Coffee is a worldwide traveler; we can find it anywhere we go. It is fascinating how coffee was used only by the tribes of Ethiopia until the discovery of its roasting to enjoy it differently in the 1400s. Since that point in history, coffee became a primary source of income for many countries.

How has coffee impacted culture worldwide

From a specific point in time, we’ve all adopted similar, if not the same, customs in certain aspects of our day-to-day; does coffee fit in these globalized customs? Today, coffee is crucial to surviving each day; for some people, this statement is literal. But why is this?

Let’s start with North American culture. American culture characterizes by the hustle and bustle of business and industry. This culture has led Americans to live in mental and physical deterioration. Contrary to what coffee intends to do, Americans use coffee as human gasoline. Coffee culture in America is a reflection of a burnt-out society. Remote work has led to coffee shops being at their peak because they have a business-friendly environment, offering Wi-Fi connection and coffee on the go.

In the Middle East, it is a custom to serve coffee at family gatherings or offer a cup of coffee to guests. In Latin America, it has become a modus vivendi, and the base of entire communities revolves around coffee production. European and North American countries import their coffee from Asia or Latin America and have built a culture around it.

The major coffee importers are Europeans; they love every detail about it. Europe is a continent that encompasses many countries with different cultures. Many countries by region are similar; in this case, the way they enjoy coffee is what is shared regionally. Europe impacted global coffee culture, starting with the Espresso machine and many beverages we enjoy in the western hemisphere. Unlike Americans, Europeans love their coffee; for them, coffee is their “recreation” time. Italians and Greeks enjoy it in a welcoming but loud environment. The French and the Finns, on the other hand, enjoy a quiet time along with their coffee; the Irish prefer their coffee in a friendly and relaxed environment. Irish also like to booze it up a little. What can we infer from European coffee culture? Europeans have coffee at any time of the day and take their time to enjoy good coffee and good company.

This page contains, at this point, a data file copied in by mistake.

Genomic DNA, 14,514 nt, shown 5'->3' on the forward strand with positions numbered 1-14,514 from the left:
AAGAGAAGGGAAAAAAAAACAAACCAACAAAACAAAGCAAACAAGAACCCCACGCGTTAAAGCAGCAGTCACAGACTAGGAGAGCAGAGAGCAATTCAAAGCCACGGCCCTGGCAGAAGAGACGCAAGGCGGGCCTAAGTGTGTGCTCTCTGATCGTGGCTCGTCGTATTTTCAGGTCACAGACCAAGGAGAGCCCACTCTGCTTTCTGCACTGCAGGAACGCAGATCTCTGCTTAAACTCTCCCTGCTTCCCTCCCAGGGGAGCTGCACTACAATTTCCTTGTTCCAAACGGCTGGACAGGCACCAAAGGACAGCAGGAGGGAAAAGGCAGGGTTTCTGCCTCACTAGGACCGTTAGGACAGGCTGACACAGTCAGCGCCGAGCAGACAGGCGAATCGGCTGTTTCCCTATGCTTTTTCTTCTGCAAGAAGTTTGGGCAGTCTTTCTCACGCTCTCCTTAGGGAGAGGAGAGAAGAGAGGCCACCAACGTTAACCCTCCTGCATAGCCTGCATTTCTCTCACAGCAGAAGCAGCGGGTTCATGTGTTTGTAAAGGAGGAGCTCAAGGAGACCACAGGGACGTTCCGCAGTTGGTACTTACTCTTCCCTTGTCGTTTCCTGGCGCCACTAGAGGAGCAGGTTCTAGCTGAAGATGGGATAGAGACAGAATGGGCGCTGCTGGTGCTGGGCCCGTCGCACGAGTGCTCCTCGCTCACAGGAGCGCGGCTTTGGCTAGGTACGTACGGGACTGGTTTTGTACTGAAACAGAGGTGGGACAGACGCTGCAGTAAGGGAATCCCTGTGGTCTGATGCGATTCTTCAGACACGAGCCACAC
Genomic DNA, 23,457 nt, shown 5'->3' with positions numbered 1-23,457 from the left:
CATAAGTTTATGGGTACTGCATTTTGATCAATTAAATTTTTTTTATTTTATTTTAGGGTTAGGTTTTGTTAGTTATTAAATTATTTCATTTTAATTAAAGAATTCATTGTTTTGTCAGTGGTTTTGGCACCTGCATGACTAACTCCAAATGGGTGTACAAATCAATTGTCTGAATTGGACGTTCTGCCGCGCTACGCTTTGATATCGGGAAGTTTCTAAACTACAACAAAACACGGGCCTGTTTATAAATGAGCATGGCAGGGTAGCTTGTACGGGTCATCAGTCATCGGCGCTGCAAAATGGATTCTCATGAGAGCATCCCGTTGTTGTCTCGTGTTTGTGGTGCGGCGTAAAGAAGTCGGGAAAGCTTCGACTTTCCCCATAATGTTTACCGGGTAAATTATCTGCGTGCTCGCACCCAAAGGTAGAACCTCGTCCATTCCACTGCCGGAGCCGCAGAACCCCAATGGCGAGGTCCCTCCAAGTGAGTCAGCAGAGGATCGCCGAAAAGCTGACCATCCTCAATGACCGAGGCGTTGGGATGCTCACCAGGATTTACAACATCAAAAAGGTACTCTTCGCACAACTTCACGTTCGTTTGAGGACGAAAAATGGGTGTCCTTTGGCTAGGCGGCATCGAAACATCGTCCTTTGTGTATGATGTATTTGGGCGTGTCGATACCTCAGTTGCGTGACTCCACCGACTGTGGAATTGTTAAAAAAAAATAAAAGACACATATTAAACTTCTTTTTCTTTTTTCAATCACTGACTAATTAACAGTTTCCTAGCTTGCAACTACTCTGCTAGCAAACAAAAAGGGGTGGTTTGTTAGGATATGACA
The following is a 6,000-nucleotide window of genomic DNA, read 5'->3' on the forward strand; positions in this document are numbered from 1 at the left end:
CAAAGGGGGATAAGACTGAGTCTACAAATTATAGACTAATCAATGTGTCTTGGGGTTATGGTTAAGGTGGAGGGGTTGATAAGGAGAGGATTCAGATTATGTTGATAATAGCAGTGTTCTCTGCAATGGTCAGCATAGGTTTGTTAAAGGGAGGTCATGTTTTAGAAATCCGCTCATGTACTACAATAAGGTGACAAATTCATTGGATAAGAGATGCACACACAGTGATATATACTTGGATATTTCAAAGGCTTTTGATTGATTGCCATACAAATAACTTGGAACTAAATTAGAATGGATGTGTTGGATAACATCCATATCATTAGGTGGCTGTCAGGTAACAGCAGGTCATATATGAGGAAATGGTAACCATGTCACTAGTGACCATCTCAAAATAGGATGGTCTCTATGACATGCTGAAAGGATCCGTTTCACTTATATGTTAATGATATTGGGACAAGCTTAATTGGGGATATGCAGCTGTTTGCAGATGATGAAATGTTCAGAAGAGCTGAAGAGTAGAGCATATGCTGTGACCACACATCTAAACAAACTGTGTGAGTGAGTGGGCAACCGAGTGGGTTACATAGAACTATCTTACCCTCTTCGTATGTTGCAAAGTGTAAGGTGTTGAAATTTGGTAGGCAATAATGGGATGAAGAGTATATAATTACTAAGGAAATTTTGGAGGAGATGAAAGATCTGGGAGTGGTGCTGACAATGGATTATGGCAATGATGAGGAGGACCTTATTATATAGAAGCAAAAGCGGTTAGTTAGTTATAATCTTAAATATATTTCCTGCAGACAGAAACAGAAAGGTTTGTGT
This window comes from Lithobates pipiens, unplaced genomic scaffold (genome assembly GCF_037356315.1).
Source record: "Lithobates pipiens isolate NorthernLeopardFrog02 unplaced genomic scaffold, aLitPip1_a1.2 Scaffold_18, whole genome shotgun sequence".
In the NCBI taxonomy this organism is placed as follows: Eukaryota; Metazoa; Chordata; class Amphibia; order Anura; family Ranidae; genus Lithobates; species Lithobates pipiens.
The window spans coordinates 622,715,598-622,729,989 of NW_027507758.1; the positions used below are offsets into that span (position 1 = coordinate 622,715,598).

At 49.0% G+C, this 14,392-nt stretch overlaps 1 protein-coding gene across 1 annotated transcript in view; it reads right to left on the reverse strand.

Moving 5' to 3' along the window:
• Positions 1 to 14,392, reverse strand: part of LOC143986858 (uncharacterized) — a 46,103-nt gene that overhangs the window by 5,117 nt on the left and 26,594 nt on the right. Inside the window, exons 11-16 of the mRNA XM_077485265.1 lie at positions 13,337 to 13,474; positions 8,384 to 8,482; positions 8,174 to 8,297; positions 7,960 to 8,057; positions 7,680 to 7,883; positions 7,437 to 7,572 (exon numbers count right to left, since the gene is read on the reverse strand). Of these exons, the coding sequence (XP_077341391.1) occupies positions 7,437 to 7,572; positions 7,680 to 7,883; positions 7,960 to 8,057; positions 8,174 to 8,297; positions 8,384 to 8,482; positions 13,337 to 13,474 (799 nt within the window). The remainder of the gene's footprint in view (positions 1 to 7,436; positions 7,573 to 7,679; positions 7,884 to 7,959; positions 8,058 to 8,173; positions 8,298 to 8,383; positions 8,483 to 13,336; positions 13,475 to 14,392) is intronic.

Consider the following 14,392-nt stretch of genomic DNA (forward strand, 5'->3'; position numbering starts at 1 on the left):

Asian coffee culture is very diverse due to the continent’s cultural richness. Every Asian country has its own coffee culture, and every city has its subculture, creating a diverse coffee culture within the continent. Asians drink instant coffee in their homes but are particularly picky about their coffee outside of their homes; coffee shops have set a high standard for a good coffee. The demand for coffee has grown exponentially in the last ten years, and its growth has come in waves. Growth’s third wave has stuck around since it came along, preferring diversity and quality rather than convenience and accessibility. For many years the Arab world has had the habit of drinking coffee; coffee is also a cultural symbol, a World Heritage Site in the Arab world, according to United Nations Educational, Scientific, and Cultural Organization (UNESCO).

Africa, the place where this marvelous beverage came from, has a rich coffee culture. Amidst the hustle and bustle of Ethiopia’s capital city, Addis Ababa, there’s always time for coffee; as said by locals “Ethiopians carry coffee in their blood”. People in many countries around Africa like brewing coffee and inviting neighbors to drink and enjoying each other’s company. This can’t be said for every African country, Kenya for example, is British influenced, and although their coffee is categorized as one of the best in the world, they prefer tea over coffee. African coffee producing countries do not limit theirselves to just producing the magnificent roasted bean, but also coffee by-products that can be found in European supermarkets.

Last but not least, Coffee in Latin America represents much more than a simple beverage. Coffee represents the desire to excel, the honest and dignified work of the farmer and the large producers. For Latin Americans, it is an indispensable part of daily life. Being countries highly influenced by the North American culture, they have begun to adopt coffee to go. However, people are avid coffee drinkers who need it early and at all times. For Hondurans specifically, between 3 and 5 in the afternoon is coffee time, and people enjoy their cup of coffee with a side of sweet bread or cookie; this custom does not limit Hondurans from drinking coffee at all mealtimes. Generally, Latin Americans prefer to enjoy their cup of coffee, which has led to locals establishing coffee shops with a calm environment, ideal for social gatherings and working remotely. As diverse as Latin America is, its coffee culture varies from country to country; coffee is also an income-producing export product for many countries.

Coffee has impacted culture around the world. No matter how, coffee is now part of the world’s customs and revolves around fraternity and fellowship.